Duhaime's Law Dictionary


Sue and Labour Clause Definition:

A standard clause in a maritime insurance policy which allows the insured to recover from the insurer any reasonable expenses incurred by the insured in order to minimize or avert a loss to the insured property, for which loss the insurer would have been liable under the policy.

Derived from the standard and original Lloyd's insurance policy which provided a clause which became known as a sue and labour clause:

"And in case of any loss or misfortune it shall be lawful to the assured, their factors, servants and assigns, to sue, labour and travel for, in and about their defence, safeguards, and recovery of the said goods and merchandises and ship etc., or any part thereof, without prejudicing to this insurance; to the charges whereof we, the assurers, will contribute ...."

In Johnston v The Salvage Association and McKiver, Justice Lindley uses these words:

"The nature and effect of the suing and labouring clause ... is in substance a contract by which the underwriter agrees to pay the assured the expense he may reasonably and properly incur in preventing a loss which, if it occurred, would fall on the underwriter under the other clauses in the policy."

Sue and labour charges are distinct from general average or salvage costs.

Thus, §79 of the Canadian Marine Insurance Act:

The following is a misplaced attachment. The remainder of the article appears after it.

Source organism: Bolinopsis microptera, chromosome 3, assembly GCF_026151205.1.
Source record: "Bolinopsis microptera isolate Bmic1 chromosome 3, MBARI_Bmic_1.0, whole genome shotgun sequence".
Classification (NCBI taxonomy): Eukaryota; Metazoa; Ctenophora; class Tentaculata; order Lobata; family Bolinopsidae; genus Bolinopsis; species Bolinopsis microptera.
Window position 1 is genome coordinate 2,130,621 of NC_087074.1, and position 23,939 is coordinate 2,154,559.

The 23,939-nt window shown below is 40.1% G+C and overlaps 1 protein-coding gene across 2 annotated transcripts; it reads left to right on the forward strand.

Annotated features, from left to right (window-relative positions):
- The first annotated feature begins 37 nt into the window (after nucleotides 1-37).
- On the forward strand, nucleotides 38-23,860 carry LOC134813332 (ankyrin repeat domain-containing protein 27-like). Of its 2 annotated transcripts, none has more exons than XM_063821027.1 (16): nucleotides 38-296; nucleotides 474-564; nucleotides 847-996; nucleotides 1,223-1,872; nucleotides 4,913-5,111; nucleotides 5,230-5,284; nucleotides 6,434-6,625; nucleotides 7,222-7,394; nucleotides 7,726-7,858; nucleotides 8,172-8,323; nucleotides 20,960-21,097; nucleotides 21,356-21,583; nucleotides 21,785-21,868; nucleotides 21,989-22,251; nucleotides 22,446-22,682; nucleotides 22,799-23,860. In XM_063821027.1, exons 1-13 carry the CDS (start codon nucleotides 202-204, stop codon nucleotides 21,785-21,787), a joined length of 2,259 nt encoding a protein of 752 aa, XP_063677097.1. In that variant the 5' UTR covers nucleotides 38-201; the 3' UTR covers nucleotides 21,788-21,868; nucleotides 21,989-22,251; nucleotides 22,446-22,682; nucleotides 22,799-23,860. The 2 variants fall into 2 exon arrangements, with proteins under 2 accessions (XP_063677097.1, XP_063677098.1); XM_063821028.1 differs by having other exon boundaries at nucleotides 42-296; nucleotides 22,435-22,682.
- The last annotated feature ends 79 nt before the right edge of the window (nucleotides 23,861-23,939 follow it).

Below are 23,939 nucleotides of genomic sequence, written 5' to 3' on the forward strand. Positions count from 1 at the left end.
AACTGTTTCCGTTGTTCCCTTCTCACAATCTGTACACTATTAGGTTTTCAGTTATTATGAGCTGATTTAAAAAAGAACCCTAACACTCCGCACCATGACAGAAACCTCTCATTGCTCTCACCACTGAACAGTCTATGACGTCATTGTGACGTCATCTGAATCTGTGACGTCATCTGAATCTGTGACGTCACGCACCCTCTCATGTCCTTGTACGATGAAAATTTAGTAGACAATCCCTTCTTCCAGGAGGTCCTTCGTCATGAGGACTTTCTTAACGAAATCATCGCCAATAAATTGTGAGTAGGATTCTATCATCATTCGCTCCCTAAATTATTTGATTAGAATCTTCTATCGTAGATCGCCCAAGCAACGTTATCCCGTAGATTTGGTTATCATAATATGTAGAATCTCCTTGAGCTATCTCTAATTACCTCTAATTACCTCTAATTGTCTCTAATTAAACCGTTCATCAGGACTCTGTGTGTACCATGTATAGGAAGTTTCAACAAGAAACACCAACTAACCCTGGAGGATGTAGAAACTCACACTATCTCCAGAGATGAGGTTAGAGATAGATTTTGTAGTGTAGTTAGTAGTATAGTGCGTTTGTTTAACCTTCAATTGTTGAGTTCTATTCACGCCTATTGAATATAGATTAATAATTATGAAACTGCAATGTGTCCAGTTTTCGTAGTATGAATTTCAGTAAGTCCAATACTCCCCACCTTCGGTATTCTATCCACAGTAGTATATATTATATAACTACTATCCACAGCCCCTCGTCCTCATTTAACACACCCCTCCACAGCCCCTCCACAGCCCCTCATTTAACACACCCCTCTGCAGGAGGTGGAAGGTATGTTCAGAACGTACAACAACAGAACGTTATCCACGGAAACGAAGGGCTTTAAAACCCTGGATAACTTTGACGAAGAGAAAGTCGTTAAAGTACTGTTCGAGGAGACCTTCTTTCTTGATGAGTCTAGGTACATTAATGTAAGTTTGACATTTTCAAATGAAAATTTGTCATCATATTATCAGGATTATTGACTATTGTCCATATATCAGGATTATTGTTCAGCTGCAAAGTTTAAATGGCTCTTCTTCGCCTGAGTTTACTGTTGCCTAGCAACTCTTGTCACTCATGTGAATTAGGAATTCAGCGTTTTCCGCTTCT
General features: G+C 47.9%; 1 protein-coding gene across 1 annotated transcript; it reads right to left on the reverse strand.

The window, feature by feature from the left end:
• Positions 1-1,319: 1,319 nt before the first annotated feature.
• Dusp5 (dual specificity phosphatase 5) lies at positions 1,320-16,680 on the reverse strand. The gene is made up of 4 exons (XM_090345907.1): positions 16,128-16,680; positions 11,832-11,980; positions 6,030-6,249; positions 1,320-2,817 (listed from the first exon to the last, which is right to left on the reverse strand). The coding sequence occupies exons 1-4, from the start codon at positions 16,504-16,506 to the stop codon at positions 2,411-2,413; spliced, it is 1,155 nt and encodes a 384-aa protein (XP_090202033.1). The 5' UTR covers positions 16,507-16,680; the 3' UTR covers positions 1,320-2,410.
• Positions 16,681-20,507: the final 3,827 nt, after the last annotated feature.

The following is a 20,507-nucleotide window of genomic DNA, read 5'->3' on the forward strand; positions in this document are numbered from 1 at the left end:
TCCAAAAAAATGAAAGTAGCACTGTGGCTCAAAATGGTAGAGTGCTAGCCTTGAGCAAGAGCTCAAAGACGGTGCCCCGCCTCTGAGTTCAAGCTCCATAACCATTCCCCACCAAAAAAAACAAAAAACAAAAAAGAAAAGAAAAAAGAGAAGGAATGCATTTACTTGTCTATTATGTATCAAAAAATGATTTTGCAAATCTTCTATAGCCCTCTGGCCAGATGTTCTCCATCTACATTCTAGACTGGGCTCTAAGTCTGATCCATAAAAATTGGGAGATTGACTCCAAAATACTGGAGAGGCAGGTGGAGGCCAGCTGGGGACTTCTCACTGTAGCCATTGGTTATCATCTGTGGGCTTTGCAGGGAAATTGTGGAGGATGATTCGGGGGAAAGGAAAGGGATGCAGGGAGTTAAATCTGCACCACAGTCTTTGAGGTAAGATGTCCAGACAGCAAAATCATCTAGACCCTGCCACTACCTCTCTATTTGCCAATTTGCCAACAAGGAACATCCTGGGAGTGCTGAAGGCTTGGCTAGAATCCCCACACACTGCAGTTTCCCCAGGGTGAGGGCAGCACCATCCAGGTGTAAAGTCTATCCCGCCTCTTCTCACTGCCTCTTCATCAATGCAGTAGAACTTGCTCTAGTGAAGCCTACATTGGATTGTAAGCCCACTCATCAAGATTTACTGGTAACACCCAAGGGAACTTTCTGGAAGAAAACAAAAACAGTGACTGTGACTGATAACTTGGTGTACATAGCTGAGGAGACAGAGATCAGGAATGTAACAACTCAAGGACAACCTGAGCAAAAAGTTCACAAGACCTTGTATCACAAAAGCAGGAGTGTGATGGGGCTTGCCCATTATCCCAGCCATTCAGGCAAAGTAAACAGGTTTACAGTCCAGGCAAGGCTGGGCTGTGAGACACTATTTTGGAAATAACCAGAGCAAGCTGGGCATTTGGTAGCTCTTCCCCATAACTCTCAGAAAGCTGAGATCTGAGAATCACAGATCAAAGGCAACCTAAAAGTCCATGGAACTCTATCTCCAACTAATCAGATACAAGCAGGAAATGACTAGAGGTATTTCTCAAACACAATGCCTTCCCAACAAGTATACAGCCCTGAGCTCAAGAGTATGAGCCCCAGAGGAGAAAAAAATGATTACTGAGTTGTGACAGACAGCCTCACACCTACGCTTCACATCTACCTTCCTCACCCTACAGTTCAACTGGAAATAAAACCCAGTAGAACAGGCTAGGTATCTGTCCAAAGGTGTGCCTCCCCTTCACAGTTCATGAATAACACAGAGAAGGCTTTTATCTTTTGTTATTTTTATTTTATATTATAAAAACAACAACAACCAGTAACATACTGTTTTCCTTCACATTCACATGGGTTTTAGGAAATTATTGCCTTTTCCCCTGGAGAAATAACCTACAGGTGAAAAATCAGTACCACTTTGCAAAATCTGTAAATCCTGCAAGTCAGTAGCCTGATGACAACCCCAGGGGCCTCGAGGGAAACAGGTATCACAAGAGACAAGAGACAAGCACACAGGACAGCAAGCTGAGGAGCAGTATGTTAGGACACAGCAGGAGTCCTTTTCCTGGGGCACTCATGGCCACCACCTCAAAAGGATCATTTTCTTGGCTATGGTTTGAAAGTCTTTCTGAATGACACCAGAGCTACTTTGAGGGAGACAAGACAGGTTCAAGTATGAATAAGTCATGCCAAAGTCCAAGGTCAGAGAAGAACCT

"Where a marine policy contains a sue and labour clause, the engagement thereby entered into is supplementary to the contract and the insured may recover from the insurer any expenses properly incurred under the clause, even if the insurer has paid for a total loss of the subject-matter insured .... General average losses, general average contributions, salvage charges, and expenses incurred for the purpose of averting or diminishing a loss by a peril not insured against are not recoverable under a sue and labour clause."

Similarly, §78 of the 1906 Marine Insurance Act of England:

"Where the policy contains a suing and labouring clause, the engagement thereby entered into is deemed to be supplementary to the contract of insurance, and the assured may recover from the insurer any expenses properly incurred pursuant to the clause, notwithstanding that the insurer may have paid for a total loss, or that the subject-matter may have been warranted free from particular average, either wholly or under a certain percentage.

"General average losses and contributions and salvage charges, as defined by this Act, are not recoverable under the suing and labouring clause.

"Expenses incurred for the purpose of averting or diminishing any loss not covered by the policy are not recoverable under the suing and labouring clause.

"It is the duty of the assured and his agents, in all cases, to take such measures as may be reasonable for the purpose of averting or minimizing a loss."

Absent an applicable and mandatory statute to the contrary, the wording of the insurance policy will be determinative as to the scope of the sue and labour protection.

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